In our dialog additional text section, we type

@COMPUTE:Var1_CO: Populate

@COMPUTE is the command to tell HotDocs we want a button to call a computation. Var1_CO is the name of the computation variable we are calling. Populate is the button text which will be displayed. When we click this button, the value is SET (provided all conditions have been made), and the variable is editable.

The Holy Grail

There is much talk about the “Holy Grail” in document assembly.  As those who have seen “Monty Python and the Holy Grail” or more serious students of the Arthurian Romance (as opposed to those who have read “The DaVinci Code”, the Holy Grail is a “chalice” or “cup” which held the blood of the real Christ, was kept as a holy relic by the church for centuries and then was lost to history.  During the middle ages, knights went on quests to “find” and “recover” the Grail.  The Grail was never found.  But the “search for the Grail” filled up thousands of pages of literature, and the hunt for the Grail kept thousands of knights diverted in a quest that kept them from seeking to overthrow corrupt monarchies.

In the world of document assembly, one vendor has claimed to have achieved “the Holy Grail”.  The technology will not be available till late in 2007.  When it is, we will review it.  The question is not whether the Grail can be found, but whether it will be the “solution”.

In a recent newsletter, Exari claims to have achieved the Holy Grail in Document Assembly

The Holy Grail: A Document Assembly System That Reuses Negotiated Clauses
There’s a favorite question that people love to ask when they’re pondering whether document assembly will work for them. It usually goes something like this:

“That’s great, I answer all the questions, the system spits out a great first draft, I send it off to the other side, and their lawyers mess around with the fine print of clauses 11 and 23. Now, can I shove that document back into the document assembly system and change a few of my previous answers?”

Looking into the Myth

This article inspired me to look into The Holy Grail and its application to the world of document assembly.  As a youth, I was entranced by the Grail myth.  I knew all the players: Percival, Gawain, Lancelot.  And so, when a document assembly vendor claimed to have achieved the grail, I thought I should take a look.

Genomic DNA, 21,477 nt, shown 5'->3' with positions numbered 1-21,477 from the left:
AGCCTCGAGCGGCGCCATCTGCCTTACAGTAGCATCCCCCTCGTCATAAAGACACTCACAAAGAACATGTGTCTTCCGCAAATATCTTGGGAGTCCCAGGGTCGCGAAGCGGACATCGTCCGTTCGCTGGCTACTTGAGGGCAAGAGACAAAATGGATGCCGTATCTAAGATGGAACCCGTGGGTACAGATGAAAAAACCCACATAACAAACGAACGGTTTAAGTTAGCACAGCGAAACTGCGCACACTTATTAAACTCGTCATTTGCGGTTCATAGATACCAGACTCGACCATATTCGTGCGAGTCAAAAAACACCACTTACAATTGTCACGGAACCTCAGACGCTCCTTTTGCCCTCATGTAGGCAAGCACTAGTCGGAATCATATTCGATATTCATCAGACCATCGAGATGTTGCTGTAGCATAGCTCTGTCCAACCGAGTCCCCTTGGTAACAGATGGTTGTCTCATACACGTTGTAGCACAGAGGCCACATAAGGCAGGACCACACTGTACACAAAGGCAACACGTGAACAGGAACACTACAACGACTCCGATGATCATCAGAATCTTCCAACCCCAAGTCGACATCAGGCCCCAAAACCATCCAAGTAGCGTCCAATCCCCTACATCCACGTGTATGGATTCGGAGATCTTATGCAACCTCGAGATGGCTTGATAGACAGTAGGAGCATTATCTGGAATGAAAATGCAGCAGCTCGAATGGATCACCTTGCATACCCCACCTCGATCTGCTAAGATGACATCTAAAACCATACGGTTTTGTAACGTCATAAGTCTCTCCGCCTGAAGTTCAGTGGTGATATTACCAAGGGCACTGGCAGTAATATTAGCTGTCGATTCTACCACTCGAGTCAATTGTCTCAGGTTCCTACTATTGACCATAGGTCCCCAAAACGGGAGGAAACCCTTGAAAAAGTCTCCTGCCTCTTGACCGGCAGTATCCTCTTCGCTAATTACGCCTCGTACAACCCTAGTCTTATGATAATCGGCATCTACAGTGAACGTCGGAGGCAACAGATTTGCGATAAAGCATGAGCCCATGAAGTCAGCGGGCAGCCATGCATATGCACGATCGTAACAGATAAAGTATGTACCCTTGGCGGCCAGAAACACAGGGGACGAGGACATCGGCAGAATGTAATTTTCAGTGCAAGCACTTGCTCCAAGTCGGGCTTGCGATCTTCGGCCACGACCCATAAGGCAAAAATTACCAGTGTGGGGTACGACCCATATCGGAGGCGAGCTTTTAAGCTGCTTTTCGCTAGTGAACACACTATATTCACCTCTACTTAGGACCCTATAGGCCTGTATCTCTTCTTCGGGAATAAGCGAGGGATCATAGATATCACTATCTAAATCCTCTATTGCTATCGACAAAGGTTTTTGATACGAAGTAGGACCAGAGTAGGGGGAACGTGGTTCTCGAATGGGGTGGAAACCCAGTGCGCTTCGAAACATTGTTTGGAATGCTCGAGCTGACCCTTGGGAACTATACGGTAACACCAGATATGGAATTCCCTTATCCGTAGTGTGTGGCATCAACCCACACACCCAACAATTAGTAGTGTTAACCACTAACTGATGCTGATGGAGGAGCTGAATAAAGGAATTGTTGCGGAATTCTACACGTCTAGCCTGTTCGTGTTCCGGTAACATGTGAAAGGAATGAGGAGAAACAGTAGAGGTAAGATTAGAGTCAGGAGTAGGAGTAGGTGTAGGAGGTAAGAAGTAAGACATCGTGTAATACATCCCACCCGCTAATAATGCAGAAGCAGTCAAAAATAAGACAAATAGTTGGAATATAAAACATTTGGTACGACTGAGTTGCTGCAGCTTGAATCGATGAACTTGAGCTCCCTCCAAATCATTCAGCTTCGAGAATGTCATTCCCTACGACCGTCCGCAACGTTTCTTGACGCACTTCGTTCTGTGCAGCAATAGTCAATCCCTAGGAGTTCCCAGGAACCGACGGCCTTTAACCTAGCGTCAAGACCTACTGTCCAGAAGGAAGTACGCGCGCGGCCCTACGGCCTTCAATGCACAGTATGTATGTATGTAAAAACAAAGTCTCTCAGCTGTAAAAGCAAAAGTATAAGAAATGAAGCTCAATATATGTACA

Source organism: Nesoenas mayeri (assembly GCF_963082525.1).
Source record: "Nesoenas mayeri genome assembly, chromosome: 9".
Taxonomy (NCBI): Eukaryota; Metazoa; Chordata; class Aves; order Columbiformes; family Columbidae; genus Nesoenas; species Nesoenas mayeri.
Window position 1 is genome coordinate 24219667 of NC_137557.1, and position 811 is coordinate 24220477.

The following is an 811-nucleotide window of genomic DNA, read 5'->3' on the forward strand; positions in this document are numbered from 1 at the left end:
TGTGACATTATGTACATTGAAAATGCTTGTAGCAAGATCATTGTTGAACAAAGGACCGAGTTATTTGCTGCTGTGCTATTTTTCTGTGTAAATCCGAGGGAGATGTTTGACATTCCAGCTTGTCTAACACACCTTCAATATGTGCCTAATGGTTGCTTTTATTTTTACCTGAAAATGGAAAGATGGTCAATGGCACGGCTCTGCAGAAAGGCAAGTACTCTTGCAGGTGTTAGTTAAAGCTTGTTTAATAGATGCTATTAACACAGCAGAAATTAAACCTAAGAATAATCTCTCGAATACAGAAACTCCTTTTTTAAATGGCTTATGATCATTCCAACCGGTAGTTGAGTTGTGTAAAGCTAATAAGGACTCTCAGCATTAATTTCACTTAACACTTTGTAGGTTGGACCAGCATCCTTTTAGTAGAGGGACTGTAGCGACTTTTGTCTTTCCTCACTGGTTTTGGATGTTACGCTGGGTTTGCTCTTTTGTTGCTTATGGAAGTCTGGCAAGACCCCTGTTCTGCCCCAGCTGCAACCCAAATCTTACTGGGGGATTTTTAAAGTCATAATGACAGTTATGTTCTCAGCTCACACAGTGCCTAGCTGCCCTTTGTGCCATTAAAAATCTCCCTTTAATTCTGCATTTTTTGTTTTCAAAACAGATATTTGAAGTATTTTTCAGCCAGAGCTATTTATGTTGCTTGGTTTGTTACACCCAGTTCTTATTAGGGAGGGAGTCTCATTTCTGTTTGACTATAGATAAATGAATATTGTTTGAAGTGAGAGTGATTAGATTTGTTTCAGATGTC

In the wikipedia encyclopedia, the Holy Grail was:

….  the dish, plate, or cup used by Jesus at the Last Supper, said to possess miraculous powers. The connection of Joseph of Arimathea with the Grail legend dates from Robert de Boron’s Joseph d’Arimathie (late 12th century) in which Joseph receives the Grail from an apparition of Jesus and sends it with his followers to Great Britain; building upon this theme, later writers recounted how Joseph used the Grail to catch Christ’s blood while interring him and that in Britain he founded a line of guardians to keep it safe. The quest for the Holy Grail makes up an important segment of the Arthurian cycle, appearing first in works by Chrétien de Troyes.

In the literature of Chrétien de Troyes, a book called The Arthurian Romances, and other literature, the Grail was a “physical object”.  It is not that the Grail was illusive (it was certainly) and well hidden behind the walls of a fortress (it was), or that riddles needed to be solved and quests achieved. All these were true.  However, the ultimate criteria for “achieving the Grail” was “purity”.  Sir Lancelot, perhaps the greatest knight of all Chistendom, could never achieve the Grail.  For despite his strength, despite his intelligence and ingenuity, and despite his great experience and wisdom, Sir Lancelot lacked a pure heart.  He was (of course) an adulterer, sleeping with the Queen.  And so while Sir Lancelot could come within the presence of The Grail, he could not actually see or achieve the Grail.

What the Grail means today

In some ways, what Exari claims to have achieved parallels the Grail myth.  They have claimed to have built a tool that will effectively import “negotiated changes” back into a template.  When I asked to see the Grail (oh… I was not worthy), I was told to come back in a few months when it went into beta—Not quite yet.  Was this an announcement of a technology like Microsoft, before it existed?  I had a client who was intrigued in building a web-based contract management system and wanted it now. I was on my quest.

But the more serious question is whether the eXari Grail will offer the miraculous curative powers of the real Holy Grail.  This made me ponder.  If you take a “bad form” and automate it, will the Grail of document assembly save you.  Or, will it more likely allow you to continue reusing a poorly automated template well beyond its natural life.  Will the “Grail” be used to prop up a corrupt Monarchy that should long ago have crumbled of its own weight.  Will the “lack of purity” … or poor quality of the automated template mean that you will “not achieve” the bliss that comes from possessing the grail.